Tag: eclipse chaser

11 Jan 2015

Top 10 madness that is the new year

 

Eclipse chasing isn't just about the eclipse.  Mongolia 2008 © Kate Russo
Eclipse chasing isn’t just about the eclipse. Mongolia 2008 © Kate Russo

You cannot open a newspaper, read a magazine or go online lately without seeing a list of ‘top 10’ things to do or places to go this year.

What was especially noticeable this year was the presence of ‘seeing a total solar eclipse’ on most of these lists.   I can’t recall any other time when eclipse chasing appeared to be so high on the agenda. I suspect the main driver for this is the fact that in 2017 the path of totality makes its way across North America from west to east coast, and as a result public interest is at an all time high.

I absolutely agree that seeing a total solar eclipse is worthy of being on everyone’s aspiration list. The experience is other-worldly and beyond expectation. If you have not seen one, then you will not truly understand the buzz and experience until you are standing in the shadow of the Moon, mouth agog and the hair on the back of your neck standing up at sublime beauty of totality.   It is at this moment that you will ask yourself why you took so long to see one.

If seeing these ‘top 10’ lists have whetted your appetite for eclipse chasing, then you would have noticed that your 2015 options for land based eclipse viewing is limited – either the remote Faroe Islands, or rugged Svalbard. The eclipse in March is a little off-season for visiting both of these arctic locations. Despite this, many intrepid and die-hard chasers, and those seeking out-of-the-way adventures, have already planned their trips and soon will be packing their warm clothing. I’ve been banging on about the Faroe Islands now for two years!

But what if you feel the locations on offer are too challenging to get to, too expensive, or if you are not interested in cold weather viewing? Then you may like to know that 2016 might be a better year for you to have your eclipse experience. There are two reasons for this.

Firstly, the path of totality for the total solar eclipse of March 2016 goes right across Indonesia. There are some fabulous travel opportunities with tours being arranged on land and sea. Whatever your preference – exotic, luxury, adventure, or completely off-the-beaten track, you will find interesting options. I will be heading to Sulawesi to see this (my 10th) total eclipse, and attending an Eclipse Festival where I will be able to do further research about the eclipse experience, while experiencing this amazingly diverse country.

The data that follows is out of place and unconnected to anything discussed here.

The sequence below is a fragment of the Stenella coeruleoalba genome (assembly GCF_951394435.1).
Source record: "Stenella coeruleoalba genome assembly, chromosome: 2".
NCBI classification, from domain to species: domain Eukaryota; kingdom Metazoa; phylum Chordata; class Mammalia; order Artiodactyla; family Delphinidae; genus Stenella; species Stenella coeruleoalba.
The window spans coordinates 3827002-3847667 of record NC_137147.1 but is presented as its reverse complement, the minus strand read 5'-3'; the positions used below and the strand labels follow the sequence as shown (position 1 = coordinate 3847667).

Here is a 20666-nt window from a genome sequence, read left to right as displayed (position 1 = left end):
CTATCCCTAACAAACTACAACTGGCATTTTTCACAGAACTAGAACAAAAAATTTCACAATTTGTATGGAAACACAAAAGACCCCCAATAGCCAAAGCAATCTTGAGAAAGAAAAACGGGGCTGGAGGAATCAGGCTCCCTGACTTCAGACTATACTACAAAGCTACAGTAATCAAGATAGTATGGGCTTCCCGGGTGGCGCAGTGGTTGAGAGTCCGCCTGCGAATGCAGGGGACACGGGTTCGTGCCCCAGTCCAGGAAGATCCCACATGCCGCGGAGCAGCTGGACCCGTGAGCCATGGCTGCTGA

Secondly, there is a second eclipse option – an annular solar eclipse takes place in September 2016. An annular eclipse is not as dramatic as a total eclipse (see my article here for the difference), but it is still an amazing sight to see the ‘ring of fire’ as the Moon almost covers the Sun. As in a total eclipse, you have to be within the path of annularity to see the ring of fire, which passes across central Africa, Madagascar and beyond. Top of the pick is Tanzania, where the eclipse coincides with the wildebeest migration, so it will be all about nature and wildlife.

So, if you have already ruled out an arctic total solar eclipse for this year, then make sure to explore options for chasing eclipses for 2016. But get in before those ‘top 10’ lists are published next year – I suspect if you wait for these lists to appear you may well miss the boat.

 

 

 

 

 

 

10 Jul 2012

Hot News!

The publication of my book Total Addiction:  Life of an Eclipse Chaser has been brought forward from September to the end of July.  The publishers and myself have been working behind the scenes in order to meet the earlier deadline.  It has only been in the past week that I have really started to let people know that the book is available to pre-order.  Since then, the book has become an Amazon bestseller – topping the Theoretical and Mathematical Astronomy Category, and at one point I was also second in the Hot New Releases in Astronomy.  I know it’s not a competition, but it was rather exciting to be up there above the likes of Prof Brian Cox, Sir Patrick Moore and Prof Stephen Hawking – if only for a week.

My sincerest thanks to everyone who is pre-ordering the book.  If you would like to pre-order through Amazon, please click on this link:  (again, apologies for the length – still can’t figure this hyperlinking out):

http://www.amazon.co.uk/gp/product/364230480X/ref=as_li_tf_tl?ie=UTF8&camp=1634&creative=6738&creativeASIN=364230480X&linkCode=as2&tag=beiinthesha-21″>Total Addiction: The Life of an Eclipse Chaser</a><img src=

This is my first book sold on Amazon, so I never really took notice of what the ranking figures meant, and how they were calculated.  When the book is a bestseller, these rankings are updated hourly, which means I am constantly checking to see where the book is positioned.  It’s yet another one of the things I have learned during the process of publishing a book – it has been a fascinating journey.

 

21 May 2012

Live feeds and zzzzz

I stayed up last night watching the webcasts for the annular eclipse, which commenced at around 11.30pm local time in Belfast.  I was certainly not alone – I noted that many of the feeds had audiences of hundreds of thousands of people, all eagerly awaiting a glimpse of totality.  Those poor Panasonic guys up on top of Mt Fuji – I’m sure it was still an amazing experience, but it did look rather miserable.  It was great to see the eclipse from a variety of feeds.  I found myself flicking across different feeds, and I have to confess that I became so tired that I did not actually see any live feeds of the eclipse making landfall in the US..   Thanks again to all those involved in live feeds – it is much appreciated.   Even if I did fall asleep.